VB: We start by helping encourage audiences to go. Audiences are our mission. New York City has to recover and we’ve got work ahead of us. We can’t come back until we work with productions to pull it together. The common assumption is that there will not be tourists. It’s the New Yorkers who will bring theatre back. Shows are going to have to reach broader and more diverse audiences. 

 

We also will continue our programming for the families with children on the spectrum. Some of the kids on the spectrum may have a hard time putting a mask on, with some sensory issues. The idea of “hybrid” will not go away. There are very technical things. I imagine we will still offer some sort of virtual programming for families with kids on the spectrum. How do you use virtual programming to bring people closer, to the point that they’ll come to the theatre? The Columbia theatre program has done a really good job. 

 

In a pre pandemic world we worked with 10,000 students at TDF and this year we’ll still reach 5,000 students in a meaningful way. We continued our Wasserstein program. We are still doing the Accessibility program. Many of our programs are still happening. 

 

Our Costume Collection has been busy. Film and television came back so we’ve been doing a lot of rentals with that. It’s been mostly period dramas. Contemporary works don’t use the collection that much. Schools have been using our costumes. In most years we rent across the country, to 45-50 states. We’ve been surprisingly busy. Now it’s very clear that people are planning for the summer and fall. 

 

Maybe in the theatre we’re a highly responsible bunch. There’s a lot of post traumatic stress with the shut down and with people not knowing if they had put people at risk. We’re thinking now about what we need the ticket buyer to know and what’s our responsibility as the point of sale. The person buying the ticket needs to know what the show is about and what precautions are in place and what they’ll be asked to do. How do you compel people to read the information?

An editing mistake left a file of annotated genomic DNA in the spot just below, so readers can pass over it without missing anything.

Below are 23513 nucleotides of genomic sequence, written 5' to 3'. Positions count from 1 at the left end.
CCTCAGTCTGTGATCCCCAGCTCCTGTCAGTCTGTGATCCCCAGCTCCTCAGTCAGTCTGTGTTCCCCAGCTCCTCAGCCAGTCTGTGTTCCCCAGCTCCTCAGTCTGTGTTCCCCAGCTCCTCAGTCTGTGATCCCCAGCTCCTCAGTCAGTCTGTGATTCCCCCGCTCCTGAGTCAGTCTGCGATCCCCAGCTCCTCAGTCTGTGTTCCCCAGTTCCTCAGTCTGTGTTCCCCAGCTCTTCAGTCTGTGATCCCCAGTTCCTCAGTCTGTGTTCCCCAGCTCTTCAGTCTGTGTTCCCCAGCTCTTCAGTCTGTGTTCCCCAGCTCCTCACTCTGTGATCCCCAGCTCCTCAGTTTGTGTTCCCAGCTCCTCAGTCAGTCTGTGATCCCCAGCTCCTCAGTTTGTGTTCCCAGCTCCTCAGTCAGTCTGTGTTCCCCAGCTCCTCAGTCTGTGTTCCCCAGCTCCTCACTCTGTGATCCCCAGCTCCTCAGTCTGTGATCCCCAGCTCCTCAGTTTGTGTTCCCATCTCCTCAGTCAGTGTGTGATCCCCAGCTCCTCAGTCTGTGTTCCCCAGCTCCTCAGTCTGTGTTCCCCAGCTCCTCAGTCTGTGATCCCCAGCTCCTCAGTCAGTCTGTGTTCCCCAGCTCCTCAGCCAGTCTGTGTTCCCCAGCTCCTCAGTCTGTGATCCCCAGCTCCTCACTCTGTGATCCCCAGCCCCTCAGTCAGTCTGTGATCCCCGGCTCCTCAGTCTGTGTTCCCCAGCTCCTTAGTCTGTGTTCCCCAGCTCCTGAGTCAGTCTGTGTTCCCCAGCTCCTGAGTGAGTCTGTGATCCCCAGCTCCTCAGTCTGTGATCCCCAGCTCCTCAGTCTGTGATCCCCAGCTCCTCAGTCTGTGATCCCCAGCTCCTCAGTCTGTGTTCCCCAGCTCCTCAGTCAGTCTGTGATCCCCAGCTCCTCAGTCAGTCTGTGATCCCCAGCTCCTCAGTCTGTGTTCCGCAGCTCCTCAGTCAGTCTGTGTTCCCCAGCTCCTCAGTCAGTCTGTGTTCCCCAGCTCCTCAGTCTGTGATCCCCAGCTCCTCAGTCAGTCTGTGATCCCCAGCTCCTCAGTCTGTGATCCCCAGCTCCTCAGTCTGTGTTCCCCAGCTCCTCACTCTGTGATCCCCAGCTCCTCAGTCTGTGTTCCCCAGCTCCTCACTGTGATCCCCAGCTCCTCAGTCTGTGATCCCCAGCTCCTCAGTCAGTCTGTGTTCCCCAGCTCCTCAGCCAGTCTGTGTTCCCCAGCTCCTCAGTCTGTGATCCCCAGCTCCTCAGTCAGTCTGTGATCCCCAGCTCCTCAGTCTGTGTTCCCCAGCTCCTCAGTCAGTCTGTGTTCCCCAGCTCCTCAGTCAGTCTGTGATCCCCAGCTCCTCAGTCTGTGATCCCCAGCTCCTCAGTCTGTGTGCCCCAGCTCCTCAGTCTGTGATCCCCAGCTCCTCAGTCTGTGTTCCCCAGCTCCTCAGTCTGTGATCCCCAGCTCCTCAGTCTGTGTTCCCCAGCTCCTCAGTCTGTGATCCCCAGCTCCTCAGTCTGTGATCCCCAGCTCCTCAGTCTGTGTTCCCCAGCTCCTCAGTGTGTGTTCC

What’s one of your favorite theatrical experiences?

 

VB: There are so many. Among the ones that stick out are experiences that are immersion in another world and in another story. Nicholas Nickleby stands out, and The Coast of Utopia, all three parts in a day. The Van Hove directed Shakespeare plays at BAM. At Nickleby, I didn’t need to leave between part one and part two. There’s something really magical about going on that journey for that long with a company of actors. When a company is doing a marathon for that long, there is an awareness that you’re in it together. You feel that from both sides.


 

What is something you’ve learned from your students at Columbia?


VB: I learn all the time from my students. What I learn all the time is their perspective and how they see theatre. I learn It’s been hard with teaching. I’ve been teaching for about 25 years at Columbia and the program has completely changed and what I teach has changed as my role has changed. What I’ve noticed that I didn’t see as much 10 years ago is obvious. It’s issues about social justice, equity, and more cross disciplinary thinking. There’s more a sense that one’s career could take many different paths.